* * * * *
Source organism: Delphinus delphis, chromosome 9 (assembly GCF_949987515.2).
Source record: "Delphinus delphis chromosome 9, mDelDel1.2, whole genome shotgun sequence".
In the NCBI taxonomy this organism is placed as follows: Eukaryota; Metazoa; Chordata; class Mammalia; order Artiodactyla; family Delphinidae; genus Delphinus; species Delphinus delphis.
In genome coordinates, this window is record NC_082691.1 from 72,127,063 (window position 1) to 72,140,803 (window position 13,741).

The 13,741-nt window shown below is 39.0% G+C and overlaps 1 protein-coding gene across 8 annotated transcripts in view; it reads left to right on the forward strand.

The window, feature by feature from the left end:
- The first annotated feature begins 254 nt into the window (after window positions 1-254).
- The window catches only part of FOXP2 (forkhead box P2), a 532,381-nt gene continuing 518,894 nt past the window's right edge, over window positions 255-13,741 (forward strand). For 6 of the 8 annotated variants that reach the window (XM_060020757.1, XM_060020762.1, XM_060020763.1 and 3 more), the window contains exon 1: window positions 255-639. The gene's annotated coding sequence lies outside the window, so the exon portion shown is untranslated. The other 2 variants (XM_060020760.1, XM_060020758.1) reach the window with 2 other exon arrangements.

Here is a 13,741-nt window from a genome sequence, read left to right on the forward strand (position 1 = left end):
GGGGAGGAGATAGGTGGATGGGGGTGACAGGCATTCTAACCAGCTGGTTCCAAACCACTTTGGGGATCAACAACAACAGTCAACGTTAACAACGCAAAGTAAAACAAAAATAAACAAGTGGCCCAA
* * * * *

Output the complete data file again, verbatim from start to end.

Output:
Source organism: Delphinus delphis, chromosome 9 (assembly GCF_949987515.2).
Source record: "Delphinus delphis chromosome 9, mDelDel1.2, whole genome shotgun sequence".
In the NCBI taxonomy this organism is placed as follows: Eukaryota; Metazoa; Chordata; class Mammalia; order Artiodactyla; family Delphinidae; genus Delphinus; species Delphinus delphis.
In genome coordinates, this window is record NC_082691.1 from 72,127,063 (window position 1) to 72,140,803 (window position 13,741).

The 13,741-nt window shown below is 39.0% G+C and overlaps 1 protein-coding gene across 8 annotated transcripts in view; it reads left to right on the forward strand.

The window, feature by feature from the left end:
- The first annotated feature begins 254 nt into the window (after window positions 1-254).
- The window catches only part of FOXP2 (forkhead box P2), a 532,381-nt gene continuing 518,894 nt past the window's right edge, over window positions 255-13,741 (forward strand). For 6 of the 8 annotated variants that reach the window (XM_060020757.1, XM_060020762.1, XM_060020763.1 and 3 more), the window contains exon 1: window positions 255-639. The gene's annotated coding sequence lies outside the window, so the exon portion shown is untranslated. The other 2 variants (XM_060020760.1, XM_060020758.1) reach the window with 2 other exon arrangements.

Here is a 13,741-nt window from a genome sequence, read left to right on the forward strand (position 1 = left end):
GGGGAGGAGATAGGTGGATGGGGGTGACAGGCATTCTAACCAGCTGGTTCCAAACCACTTTGGGGATCAACAACAACAGTCAACGTTAACAACGCAAAGTAAAACAAAAATAAACAAGTGGCCCAA